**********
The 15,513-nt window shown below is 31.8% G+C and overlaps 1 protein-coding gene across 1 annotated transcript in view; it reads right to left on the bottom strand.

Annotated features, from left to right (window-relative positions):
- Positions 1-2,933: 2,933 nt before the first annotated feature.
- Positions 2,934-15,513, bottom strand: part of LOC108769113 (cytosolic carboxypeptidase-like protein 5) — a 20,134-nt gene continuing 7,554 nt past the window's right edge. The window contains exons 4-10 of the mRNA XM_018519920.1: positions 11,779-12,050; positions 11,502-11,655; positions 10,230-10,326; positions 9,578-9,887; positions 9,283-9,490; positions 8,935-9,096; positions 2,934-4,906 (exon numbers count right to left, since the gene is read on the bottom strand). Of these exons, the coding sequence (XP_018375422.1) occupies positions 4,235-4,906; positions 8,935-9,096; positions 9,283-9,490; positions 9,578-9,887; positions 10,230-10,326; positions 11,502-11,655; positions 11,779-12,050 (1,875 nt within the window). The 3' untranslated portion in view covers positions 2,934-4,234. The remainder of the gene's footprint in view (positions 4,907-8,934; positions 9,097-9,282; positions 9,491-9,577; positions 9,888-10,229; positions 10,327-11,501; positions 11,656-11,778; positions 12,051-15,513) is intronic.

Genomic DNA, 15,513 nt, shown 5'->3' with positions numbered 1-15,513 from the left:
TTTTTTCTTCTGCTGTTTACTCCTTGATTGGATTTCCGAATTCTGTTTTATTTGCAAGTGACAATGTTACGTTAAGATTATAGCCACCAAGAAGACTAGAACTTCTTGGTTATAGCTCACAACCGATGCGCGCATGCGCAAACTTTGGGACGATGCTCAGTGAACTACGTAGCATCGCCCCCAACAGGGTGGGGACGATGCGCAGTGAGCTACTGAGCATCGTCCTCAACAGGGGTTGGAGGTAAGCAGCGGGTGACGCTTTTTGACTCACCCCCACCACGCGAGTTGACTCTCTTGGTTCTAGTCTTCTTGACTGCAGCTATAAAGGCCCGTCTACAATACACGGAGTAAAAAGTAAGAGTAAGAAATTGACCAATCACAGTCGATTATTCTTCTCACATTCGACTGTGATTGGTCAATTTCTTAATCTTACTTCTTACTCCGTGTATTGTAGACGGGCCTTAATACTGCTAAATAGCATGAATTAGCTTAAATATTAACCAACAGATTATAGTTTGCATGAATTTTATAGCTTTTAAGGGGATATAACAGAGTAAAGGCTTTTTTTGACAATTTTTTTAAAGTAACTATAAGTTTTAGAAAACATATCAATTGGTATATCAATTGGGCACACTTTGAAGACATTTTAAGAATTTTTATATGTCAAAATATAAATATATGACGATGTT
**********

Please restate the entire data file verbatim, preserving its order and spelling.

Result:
The 15,513-nt window shown below is 31.8% G+C and overlaps 1 protein-coding gene across 1 annotated transcript in view; it reads right to left on the bottom strand.

Annotated features, from left to right (window-relative positions):
- Positions 1-2,933: 2,933 nt before the first annotated feature.
- Positions 2,934-15,513, bottom strand: part of LOC108769113 (cytosolic carboxypeptidase-like protein 5) — a 20,134-nt gene continuing 7,554 nt past the window's right edge. The window contains exons 4-10 of the mRNA XM_018519920.1: positions 11,779-12,050; positions 11,502-11,655; positions 10,230-10,326; positions 9,578-9,887; positions 9,283-9,490; positions 8,935-9,096; positions 2,934-4,906 (exon numbers count right to left, since the gene is read on the bottom strand). Of these exons, the coding sequence (XP_018375422.1) occupies positions 4,235-4,906; positions 8,935-9,096; positions 9,283-9,490; positions 9,578-9,887; positions 10,230-10,326; positions 11,502-11,655; positions 11,779-12,050 (1,875 nt within the window). The 3' untranslated portion in view covers positions 2,934-4,234. The remainder of the gene's footprint in view (positions 4,907-8,934; positions 9,097-9,282; positions 9,491-9,577; positions 9,888-10,229; positions 10,327-11,501; positions 11,656-11,778; positions 12,051-15,513) is intronic.

Genomic DNA, 15,513 nt, shown 5'->3' with positions numbered 1-15,513 from the left:
TTTTTTCTTCTGCTGTTTACTCCTTGATTGGATTTCCGAATTCTGTTTTATTTGCAAGTGACAATGTTACGTTAAGATTATAGCCACCAAGAAGACTAGAACTTCTTGGTTATAGCTCACAACCGATGCGCGCATGCGCAAACTTTGGGACGATGCTCAGTGAACTACGTAGCATCGCCCCCAACAGGGTGGGGACGATGCGCAGTGAGCTACTGAGCATCGTCCTCAACAGGGGTTGGAGGTAAGCAGCGGGTGACGCTTTTTGACTCACCCCCACCACGCGAGTTGACTCTCTTGGTTCTAGTCTTCTTGACTGCAGCTATAAAGGCCCGTCTACAATACACGGAGTAAAAAGTAAGAGTAAGAAATTGACCAATCACAGTCGATTATTCTTCTCACATTCGACTGTGATTGGTCAATTTCTTAATCTTACTTCTTACTCCGTGTATTGTAGACGGGCCTTAATACTGCTAAATAGCATGAATTAGCTTAAATATTAACCAACAGATTATAGTTTGCATGAATTTTATAGCTTTTAAGGGGATATAACAGAGTAAAGGCTTTTTTTGACAATTTTTTTAAAGTAACTATAAGTTTTAGAAAACATATCAATTGGTATATCAATTGGGCACACTTTGAAGACATTTTAAGAATTTTTATATGTCAAAATATAAATATATGACGATGTT